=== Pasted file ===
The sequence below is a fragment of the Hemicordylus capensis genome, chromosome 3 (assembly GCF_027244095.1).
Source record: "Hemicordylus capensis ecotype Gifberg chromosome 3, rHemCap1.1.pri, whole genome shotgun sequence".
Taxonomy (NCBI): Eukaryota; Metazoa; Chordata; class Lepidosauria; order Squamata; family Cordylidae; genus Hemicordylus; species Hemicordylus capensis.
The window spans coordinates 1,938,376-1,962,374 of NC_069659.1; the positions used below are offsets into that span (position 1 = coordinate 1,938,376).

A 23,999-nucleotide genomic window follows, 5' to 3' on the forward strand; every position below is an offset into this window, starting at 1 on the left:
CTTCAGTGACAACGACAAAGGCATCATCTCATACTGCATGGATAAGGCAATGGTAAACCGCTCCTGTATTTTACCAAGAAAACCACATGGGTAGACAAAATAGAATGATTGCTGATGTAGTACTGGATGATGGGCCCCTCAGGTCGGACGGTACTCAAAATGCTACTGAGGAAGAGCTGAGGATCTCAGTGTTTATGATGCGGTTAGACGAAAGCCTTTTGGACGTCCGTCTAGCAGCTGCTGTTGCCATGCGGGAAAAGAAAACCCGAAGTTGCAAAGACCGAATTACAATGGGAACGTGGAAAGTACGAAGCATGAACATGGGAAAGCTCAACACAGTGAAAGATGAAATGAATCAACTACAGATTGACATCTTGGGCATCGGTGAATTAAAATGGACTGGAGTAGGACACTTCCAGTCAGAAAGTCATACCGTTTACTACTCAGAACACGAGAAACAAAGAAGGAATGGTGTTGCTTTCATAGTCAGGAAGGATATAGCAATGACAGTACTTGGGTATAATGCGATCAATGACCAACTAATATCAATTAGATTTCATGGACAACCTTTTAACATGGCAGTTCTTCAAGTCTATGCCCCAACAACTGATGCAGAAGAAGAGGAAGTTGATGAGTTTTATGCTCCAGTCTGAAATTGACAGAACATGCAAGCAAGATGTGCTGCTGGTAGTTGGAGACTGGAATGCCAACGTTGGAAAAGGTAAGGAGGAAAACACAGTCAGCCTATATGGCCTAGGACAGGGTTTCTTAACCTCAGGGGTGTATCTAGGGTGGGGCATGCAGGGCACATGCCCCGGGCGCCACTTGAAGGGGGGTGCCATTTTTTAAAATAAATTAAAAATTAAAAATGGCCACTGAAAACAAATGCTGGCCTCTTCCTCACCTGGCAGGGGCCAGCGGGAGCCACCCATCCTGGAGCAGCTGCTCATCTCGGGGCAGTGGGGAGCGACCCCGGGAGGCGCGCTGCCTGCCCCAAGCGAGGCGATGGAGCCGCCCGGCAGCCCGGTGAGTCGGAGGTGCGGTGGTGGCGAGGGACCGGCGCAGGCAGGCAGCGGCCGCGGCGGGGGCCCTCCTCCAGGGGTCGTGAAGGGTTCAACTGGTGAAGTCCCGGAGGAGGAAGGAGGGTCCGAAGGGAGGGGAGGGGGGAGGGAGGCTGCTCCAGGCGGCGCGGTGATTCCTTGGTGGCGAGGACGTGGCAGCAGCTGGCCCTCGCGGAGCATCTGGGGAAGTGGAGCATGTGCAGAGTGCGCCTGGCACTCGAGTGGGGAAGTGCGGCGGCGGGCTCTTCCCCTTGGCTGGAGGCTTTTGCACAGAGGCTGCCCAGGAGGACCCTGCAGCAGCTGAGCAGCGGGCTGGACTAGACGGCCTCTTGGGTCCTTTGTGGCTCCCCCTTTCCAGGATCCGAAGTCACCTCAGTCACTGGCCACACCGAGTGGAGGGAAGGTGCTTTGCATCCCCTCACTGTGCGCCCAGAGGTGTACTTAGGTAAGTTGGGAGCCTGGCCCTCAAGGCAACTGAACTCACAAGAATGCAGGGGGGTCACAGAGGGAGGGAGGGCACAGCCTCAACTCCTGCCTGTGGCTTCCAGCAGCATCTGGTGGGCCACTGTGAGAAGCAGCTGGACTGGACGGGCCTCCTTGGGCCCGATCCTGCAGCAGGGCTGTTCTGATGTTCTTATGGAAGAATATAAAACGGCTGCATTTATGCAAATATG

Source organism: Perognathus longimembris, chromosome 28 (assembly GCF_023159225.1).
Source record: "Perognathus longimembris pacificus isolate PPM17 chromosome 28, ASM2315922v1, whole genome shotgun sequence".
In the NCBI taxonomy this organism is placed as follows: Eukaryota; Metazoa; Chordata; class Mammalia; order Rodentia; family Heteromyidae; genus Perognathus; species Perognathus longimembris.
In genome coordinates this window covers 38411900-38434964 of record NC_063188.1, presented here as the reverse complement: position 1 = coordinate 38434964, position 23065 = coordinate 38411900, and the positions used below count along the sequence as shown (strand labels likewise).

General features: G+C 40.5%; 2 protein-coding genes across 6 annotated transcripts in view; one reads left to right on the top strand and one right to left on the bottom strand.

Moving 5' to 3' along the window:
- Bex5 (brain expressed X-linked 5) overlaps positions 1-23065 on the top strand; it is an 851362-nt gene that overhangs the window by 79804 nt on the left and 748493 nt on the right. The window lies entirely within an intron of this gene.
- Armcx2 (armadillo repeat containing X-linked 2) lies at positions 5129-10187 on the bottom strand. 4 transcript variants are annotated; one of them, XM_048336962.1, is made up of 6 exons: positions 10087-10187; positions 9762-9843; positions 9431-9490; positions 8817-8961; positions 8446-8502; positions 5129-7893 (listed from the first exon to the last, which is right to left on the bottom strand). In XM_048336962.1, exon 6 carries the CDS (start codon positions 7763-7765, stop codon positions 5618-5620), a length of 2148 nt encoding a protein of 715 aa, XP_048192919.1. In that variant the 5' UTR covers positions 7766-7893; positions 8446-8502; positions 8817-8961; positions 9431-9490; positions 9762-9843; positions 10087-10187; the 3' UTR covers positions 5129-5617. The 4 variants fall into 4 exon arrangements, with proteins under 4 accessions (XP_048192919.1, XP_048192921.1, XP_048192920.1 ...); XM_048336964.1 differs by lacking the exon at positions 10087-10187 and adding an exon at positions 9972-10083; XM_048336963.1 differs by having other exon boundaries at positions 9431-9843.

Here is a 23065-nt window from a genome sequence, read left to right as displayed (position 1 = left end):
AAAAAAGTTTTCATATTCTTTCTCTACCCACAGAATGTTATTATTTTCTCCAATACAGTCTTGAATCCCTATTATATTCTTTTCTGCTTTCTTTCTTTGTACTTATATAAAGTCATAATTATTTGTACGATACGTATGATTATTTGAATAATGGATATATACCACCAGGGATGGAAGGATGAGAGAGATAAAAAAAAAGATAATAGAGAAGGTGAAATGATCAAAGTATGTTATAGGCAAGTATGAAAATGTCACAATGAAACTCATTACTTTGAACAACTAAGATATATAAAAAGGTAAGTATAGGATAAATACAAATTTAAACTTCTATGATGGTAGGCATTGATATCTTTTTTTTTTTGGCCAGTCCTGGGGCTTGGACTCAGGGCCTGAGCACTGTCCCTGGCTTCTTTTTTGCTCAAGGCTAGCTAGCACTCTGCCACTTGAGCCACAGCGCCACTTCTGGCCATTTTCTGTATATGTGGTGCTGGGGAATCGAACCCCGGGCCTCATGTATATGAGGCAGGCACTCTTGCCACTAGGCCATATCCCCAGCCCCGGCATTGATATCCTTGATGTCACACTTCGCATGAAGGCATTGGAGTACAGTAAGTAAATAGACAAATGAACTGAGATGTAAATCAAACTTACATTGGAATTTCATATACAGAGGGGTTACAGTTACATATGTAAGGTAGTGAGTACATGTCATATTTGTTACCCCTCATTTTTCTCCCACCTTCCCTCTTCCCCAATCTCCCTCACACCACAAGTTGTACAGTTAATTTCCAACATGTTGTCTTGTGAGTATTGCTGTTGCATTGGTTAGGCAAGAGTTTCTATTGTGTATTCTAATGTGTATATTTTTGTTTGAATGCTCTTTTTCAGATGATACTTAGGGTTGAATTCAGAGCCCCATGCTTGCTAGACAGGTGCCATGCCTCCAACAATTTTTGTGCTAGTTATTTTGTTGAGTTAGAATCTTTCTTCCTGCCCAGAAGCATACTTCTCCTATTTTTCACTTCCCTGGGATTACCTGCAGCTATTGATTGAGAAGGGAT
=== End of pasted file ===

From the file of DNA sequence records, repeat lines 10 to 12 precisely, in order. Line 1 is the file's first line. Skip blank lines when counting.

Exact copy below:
In genome coordinates this window covers 38411900-38434964 of record NC_063188.1, presented here as the reverse complement: position 1 = coordinate 38434964, position 23065 = coordinate 38411900, and the positions used below count along the sequence as shown (strand labels likewise).

General features: G+C 40.5%; 2 protein-coding genes across 6 annotated transcripts in view; one reads left to right on the top strand and one right to left on the bottom strand.

Moving 5' to 3' along the window: